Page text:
After nearly four weeks of testimony and submission of thousands of documents into evidence, the trial to determine the number of flights at Long Beach Municipal Airport has closed with the judge being asked to decide a fundamental question:
How much noise is too much noise?
If U. S. District Judge Laughlin Waters sides with the 13 air carriers that sued the city of Long Beach, he might throw out the city's aircraft noise ordinance and order more flights at the airport.
Attorneys for the city say such a ruling would mean residents would have to endure more noise.
Or, if Waters follows the reasoning of the city and the Long Beach Unified School District, he would lift orders forcing the city to allow 51 airline and commuter flights a day and let the city's aircraft noise law take effect.
The result of that ruling, airline attorneys say, would be fewer flights in hopes of cutting down on noise.
No matter what Waters decides, both sides have indicated that an appeal is likely.
The trial in downtown Los Angeles drew to a polite close Tuesday instead of the snappy finale that had been expected. Waters barred the testimony of residents of Long Beach Homes Under Stress and Hazard, officially known as L.B. HUSH.
Waters ruled last week that HUSH has no standing in the case after receiving a copy of the group's bylaws, which state it will have no members. Even though the group hastily amended its rules, it was too late to make up for the error in court.
HUSH attorney Mike Thurman said the U. S. 9th Circuit Court of Appeals refused to intercede and the trial was nearly over by the time he could file with the U. S. Supreme Court.
Barbara Shoag, HUSH activist, said that by excluding the group, Waters missed hearing "from the people who live with the planes, with the noise, the pollution, the safety concerns and the quality of life."
With HUSH off the case, the trial boiled down to the airline's contention that the city's noise law was concocted to prevent an expansion of commercial and commuter flights versus the city's view that it has a right to set limits and exercise control at its airport.
The city's airport noise law was not born of "legitimate balancing of this concern for noise, but rather it was an attempt to make something stick," said John Lyons, an attorney for America West Airlines. The city, he said, wanted a law "to keep air carriers out of that airport no matter what."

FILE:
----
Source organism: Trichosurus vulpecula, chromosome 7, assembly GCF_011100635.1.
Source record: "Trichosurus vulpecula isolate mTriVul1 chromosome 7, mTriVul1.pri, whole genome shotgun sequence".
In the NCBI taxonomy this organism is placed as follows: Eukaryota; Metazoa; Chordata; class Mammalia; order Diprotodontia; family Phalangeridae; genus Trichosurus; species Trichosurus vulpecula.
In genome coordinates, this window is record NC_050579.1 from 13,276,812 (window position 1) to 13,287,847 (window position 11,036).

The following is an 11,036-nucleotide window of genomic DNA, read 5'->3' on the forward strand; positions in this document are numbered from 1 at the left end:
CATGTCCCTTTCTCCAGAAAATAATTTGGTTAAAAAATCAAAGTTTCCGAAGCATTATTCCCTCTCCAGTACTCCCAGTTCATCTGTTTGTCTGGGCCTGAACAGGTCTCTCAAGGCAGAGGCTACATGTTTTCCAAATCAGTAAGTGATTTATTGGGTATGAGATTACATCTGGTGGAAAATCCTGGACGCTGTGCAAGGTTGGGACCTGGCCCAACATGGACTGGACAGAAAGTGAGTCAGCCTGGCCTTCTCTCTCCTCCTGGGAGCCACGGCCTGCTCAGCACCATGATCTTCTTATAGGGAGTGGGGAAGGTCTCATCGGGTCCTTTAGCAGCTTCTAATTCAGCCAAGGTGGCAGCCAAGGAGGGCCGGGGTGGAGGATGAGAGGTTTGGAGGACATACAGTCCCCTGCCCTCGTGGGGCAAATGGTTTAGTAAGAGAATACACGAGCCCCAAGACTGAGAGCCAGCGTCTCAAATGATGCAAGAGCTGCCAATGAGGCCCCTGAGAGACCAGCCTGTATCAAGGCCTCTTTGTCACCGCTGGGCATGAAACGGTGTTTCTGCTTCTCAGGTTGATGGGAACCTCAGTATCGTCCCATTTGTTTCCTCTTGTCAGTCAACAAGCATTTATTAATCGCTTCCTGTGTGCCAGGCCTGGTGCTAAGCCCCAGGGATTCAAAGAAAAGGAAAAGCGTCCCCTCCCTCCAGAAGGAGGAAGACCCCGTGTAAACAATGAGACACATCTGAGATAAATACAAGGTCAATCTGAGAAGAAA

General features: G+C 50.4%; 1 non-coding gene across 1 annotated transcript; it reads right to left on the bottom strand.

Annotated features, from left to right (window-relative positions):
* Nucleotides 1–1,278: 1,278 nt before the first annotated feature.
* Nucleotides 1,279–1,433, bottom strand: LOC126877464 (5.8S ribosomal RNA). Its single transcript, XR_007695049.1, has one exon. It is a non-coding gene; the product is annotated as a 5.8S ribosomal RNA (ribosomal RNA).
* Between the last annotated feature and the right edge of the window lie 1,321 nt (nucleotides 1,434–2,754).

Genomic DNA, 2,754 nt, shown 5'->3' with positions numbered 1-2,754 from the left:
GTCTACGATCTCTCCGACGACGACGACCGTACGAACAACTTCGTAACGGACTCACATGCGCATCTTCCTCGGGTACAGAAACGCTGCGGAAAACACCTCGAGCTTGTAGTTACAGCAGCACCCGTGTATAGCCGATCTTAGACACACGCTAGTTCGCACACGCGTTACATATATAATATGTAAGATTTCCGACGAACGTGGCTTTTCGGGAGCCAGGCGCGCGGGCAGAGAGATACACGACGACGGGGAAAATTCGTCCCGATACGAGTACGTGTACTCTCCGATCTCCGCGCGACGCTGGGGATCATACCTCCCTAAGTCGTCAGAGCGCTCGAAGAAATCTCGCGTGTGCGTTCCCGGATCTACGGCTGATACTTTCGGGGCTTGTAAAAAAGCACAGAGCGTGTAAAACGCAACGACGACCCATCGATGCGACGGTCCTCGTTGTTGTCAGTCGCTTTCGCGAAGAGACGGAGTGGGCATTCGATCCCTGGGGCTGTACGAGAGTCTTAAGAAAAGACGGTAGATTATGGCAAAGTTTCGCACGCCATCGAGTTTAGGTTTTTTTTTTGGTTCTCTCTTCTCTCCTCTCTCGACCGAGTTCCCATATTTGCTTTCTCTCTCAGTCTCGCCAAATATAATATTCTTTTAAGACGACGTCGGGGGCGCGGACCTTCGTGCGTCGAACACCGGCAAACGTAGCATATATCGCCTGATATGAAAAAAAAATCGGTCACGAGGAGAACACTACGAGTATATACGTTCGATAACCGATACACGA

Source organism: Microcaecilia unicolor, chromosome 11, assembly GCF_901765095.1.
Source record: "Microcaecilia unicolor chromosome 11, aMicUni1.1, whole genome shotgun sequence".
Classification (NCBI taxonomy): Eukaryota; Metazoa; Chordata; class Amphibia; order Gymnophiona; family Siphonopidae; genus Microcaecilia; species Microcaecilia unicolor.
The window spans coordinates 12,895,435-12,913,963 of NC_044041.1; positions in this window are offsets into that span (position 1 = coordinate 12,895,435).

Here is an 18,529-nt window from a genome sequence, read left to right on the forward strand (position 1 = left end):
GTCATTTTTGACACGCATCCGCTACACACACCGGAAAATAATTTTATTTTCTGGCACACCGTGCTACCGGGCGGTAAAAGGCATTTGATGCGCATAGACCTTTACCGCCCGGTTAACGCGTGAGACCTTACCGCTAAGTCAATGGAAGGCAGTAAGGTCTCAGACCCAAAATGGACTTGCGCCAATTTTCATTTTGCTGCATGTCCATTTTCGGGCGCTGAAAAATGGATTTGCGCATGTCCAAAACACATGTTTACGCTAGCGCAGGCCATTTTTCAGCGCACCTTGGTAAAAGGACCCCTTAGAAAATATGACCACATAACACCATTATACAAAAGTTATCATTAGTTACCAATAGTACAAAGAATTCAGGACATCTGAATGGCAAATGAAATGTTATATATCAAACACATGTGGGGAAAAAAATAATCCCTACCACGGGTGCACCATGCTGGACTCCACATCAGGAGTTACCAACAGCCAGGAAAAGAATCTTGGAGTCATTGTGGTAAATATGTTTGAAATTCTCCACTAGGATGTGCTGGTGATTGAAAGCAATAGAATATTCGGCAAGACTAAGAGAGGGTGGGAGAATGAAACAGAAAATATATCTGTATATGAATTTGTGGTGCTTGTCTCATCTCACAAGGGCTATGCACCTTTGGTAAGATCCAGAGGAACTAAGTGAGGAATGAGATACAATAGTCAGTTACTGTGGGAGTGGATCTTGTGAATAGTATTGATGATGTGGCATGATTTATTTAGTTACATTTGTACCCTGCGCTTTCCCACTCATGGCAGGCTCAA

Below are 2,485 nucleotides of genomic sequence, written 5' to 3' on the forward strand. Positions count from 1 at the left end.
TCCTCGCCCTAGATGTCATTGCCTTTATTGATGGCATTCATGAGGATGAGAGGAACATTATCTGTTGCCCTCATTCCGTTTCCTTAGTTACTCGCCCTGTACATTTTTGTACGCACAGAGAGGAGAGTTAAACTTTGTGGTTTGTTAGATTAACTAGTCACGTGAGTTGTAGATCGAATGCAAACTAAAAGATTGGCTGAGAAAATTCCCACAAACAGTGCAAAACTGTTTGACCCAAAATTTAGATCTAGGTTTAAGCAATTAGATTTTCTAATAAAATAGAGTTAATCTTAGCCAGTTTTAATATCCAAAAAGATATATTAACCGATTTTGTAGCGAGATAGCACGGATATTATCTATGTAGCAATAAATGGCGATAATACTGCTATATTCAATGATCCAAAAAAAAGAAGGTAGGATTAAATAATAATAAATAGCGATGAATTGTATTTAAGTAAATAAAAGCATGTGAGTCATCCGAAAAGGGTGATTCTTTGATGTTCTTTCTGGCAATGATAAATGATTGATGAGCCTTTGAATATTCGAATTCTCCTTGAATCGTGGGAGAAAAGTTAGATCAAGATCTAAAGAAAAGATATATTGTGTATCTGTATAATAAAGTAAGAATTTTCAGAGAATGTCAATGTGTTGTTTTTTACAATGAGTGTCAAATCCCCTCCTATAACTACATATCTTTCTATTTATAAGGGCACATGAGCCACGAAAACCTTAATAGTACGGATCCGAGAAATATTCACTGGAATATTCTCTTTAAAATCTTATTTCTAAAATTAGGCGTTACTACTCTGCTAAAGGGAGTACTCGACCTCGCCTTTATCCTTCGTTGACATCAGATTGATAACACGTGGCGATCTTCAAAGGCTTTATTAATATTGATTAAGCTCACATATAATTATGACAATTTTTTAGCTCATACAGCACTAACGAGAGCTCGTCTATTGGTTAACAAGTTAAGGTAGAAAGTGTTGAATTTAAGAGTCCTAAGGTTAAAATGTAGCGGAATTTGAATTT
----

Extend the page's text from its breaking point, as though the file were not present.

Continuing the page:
City documents and witnesses showed the city could handle far more flights than it does now without significant adverse noise impact, Lyons said. At the same time, he said, the city has made no attempt to soundproof schools or adjust takeoff patterns to disperse aircraft noise.
Under Waters' temporary orders, 26 commercial and 25 commuter flights are authorized for the airport every day. The number of flights under the city's law would vary, depending on how much cumulative noise, both in loudness and length, is produced during the day from aircraft passing overhead.
The outcome of the case has far-reaching implications, Lyons said. If Long Beach can "get away with" unreasonable restrictions on flights, "then we may have other airports . . . that will try the same thing."
Don Hibner, an attorney for American Airlines, said that by limiting the number of flights, the city has lost more than $100 million a year of additional economic activity.
Judith Meadow, who represented Westair Inc. and other commuter airlines in the case, said the testimony showed that "the city had a policy to just say no" to commuter airlines that wanted to fly into the airport. Commuter aircraft, she said, are often quieter than private planes which have unlimited use of the airport.
Lee A. Blackman, an attorney for the city, said that Long Beach has a right to regulate its airport for the protection and comfort of its residents.
More flights mean more noise, he said. And while there is no scientific way to determine how much noise is too much noise, Blackman said, the city has tried to adopt a reasonable standard.
He minimized both the importance of the case to commercial airlines and the alleged economic impact. If additional flights are not allowed in Long Beach, he said, they may end up at any of the other airports in Los Angeles County.
And the loss of additional economic benefits has been voluntarily given up by the city to provide a better quality of life for its residents, Blackman added.